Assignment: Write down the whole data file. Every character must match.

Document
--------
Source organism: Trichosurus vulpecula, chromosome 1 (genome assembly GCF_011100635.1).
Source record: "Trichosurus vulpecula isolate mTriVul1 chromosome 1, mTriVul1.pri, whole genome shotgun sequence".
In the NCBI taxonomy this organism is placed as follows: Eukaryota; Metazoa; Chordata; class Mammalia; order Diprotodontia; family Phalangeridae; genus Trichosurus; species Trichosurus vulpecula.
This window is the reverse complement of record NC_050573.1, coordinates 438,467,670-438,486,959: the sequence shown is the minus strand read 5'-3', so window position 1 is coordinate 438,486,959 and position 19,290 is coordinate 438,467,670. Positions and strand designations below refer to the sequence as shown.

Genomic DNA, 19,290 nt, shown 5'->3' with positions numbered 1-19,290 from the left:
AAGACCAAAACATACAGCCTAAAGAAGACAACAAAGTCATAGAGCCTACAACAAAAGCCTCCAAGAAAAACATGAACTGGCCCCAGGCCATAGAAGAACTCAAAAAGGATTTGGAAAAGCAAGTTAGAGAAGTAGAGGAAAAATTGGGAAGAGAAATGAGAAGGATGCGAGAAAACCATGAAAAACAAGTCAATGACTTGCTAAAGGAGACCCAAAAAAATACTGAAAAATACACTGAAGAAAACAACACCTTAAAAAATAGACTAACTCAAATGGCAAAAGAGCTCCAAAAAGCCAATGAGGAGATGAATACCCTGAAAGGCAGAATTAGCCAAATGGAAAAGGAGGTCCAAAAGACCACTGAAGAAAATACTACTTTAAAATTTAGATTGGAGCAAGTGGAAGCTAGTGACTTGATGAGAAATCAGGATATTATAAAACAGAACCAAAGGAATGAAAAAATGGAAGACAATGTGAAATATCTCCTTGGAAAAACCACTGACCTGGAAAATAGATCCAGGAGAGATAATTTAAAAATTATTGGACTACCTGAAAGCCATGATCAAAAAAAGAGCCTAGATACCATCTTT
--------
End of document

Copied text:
Source organism: Trichosurus vulpecula, chromosome 1 (genome assembly GCF_011100635.1).
Source record: "Trichosurus vulpecula isolate mTriVul1 chromosome 1, mTriVul1.pri, whole genome shotgun sequence".
In the NCBI taxonomy this organism is placed as follows: Eukaryota; Metazoa; Chordata; class Mammalia; order Diprotodontia; family Phalangeridae; genus Trichosurus; species Trichosurus vulpecula.
This window is the reverse complement of record NC_050573.1, coordinates 438,467,670-438,486,959: the sequence shown is the minus strand read 5'-3', so window position 1 is coordinate 438,486,959 and position 19,290 is coordinate 438,467,670. Positions and strand designations below refer to the sequence as shown.

Genomic DNA, 19,290 nt, shown 5'->3' with positions numbered 1-19,290 from the left:
AAGACCAAAACATACAGCCTAAAGAAGACAACAAAGTCATAGAGCCTACAACAAAAGCCTCCAAGAAAAACATGAACTGGCCCCAGGCCATAGAAGAACTCAAAAAGGATTTGGAAAAGCAAGTTAGAGAAGTAGAGGAAAAATTGGGAAGAGAAATGAGAAGGATGCGAGAAAACCATGAAAAACAAGTCAATGACTTGCTAAAGGAGACCCAAAAAAATACTGAAAAATACACTGAAGAAAACAACACCTTAAAAAATAGACTAACTCAAATGGCAAAAGAGCTCCAAAAAGCCAATGAGGAGATGAATACCCTGAAAGGCAGAATTAGCCAAATGGAAAAGGAGGTCCAAAAGACCACTGAAGAAAATACTACTTTAAAATTTAGATTGGAGCAAGTGGAAGCTAGTGACTTGATGAGAAATCAGGATATTATAAAACAGAACCAAAGGAATGAAAAAATGGAAGACAATGTGAAATATCTCCTTGGAAAAACCACTGACCTGGAAAATAGATCCAGGAGAGATAATTTAAAAATTATTGGACTACCTGAAAGCCATGATCAAAAAAAGAGCCTAGATACCATCTTT